The New York Times yesterday provided an in-depth look at the Biden White House's plans to "transform the economy" through "dramatic interventions to revive U.S. manufacturing" - heavy on economic nationalism, industrial planning, and manufacturing jobs. If that approach sounds familiar, it should: it's essentially the same gameplan that Biden's predecessor used, with the only major difference being Biden's emphasis on "green" industries like wind turbines, as compared to Trump's love of steel and other heavy industry.
Both presidents, however, seem to share a soft spot for the automotive industry and U.S. autoworkers. Trump sought to boost automotive jobs through both tariff threats (on dubious "national security" grounds) and restrictive "rules of origin" provisions in his NAFTA replacement, the USMCA. Biden is reportedly looking to boost those same jobs through increased domestic production of electric vehicles and "critical parts like batteries." According to the Times, Biden's team was strongly influenced in this regard by a 2018 United Automobile Workers (UAW) report advocating "huge" government "investments" (subsidies) in the U.S. auto industry, and arguing that "advanced vehicle technology should be treated as a strategic sector to be protected and built in the U.S." Judging from this report and various Biden administration statements to the Times, Biden's plans appear to be a cut-and-paste job from the Trump era, with a little green tinting.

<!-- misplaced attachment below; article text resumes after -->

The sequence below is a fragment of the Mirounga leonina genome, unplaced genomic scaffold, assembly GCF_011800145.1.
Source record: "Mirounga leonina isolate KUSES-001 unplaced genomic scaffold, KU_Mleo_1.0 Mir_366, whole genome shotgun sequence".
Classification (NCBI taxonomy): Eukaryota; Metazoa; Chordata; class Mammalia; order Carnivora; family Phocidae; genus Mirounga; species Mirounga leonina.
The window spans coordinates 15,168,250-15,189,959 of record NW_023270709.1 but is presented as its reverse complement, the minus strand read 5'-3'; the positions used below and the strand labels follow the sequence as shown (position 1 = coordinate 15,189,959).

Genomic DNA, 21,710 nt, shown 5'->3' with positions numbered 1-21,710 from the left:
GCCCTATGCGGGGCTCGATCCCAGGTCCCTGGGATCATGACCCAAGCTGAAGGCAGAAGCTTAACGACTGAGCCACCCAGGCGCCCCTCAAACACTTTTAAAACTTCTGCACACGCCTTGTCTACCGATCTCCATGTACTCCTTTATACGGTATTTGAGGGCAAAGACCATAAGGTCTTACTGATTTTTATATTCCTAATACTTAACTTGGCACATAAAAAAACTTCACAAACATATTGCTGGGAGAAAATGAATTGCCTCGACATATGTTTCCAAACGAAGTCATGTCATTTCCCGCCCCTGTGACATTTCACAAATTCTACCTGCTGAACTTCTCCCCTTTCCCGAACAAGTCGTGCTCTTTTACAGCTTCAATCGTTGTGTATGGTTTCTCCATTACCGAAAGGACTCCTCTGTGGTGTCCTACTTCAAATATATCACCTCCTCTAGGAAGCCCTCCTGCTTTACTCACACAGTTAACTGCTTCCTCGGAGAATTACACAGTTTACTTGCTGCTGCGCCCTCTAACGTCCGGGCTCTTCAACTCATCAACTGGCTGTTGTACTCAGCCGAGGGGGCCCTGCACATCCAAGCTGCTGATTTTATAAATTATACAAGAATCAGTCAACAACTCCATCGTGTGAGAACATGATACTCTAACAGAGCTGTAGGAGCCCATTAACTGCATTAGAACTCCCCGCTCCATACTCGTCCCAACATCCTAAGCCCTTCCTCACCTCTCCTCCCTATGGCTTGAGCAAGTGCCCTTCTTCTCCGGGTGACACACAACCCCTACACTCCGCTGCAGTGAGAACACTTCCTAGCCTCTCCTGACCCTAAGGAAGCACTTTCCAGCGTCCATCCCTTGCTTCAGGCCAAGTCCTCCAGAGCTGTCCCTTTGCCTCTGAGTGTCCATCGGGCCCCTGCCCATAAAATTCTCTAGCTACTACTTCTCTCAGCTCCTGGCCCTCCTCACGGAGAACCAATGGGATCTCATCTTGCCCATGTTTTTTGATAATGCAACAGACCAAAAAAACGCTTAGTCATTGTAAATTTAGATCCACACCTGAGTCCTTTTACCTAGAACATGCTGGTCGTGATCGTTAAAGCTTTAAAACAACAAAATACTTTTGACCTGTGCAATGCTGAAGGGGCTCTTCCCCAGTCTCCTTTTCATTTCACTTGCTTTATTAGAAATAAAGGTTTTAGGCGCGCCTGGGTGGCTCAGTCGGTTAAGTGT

Unfortunate, and also not surprising.
Glenn Loury speaks the
Unspeakable Truths about Racial Inequality in America at Quillette. Excerpt from the middle: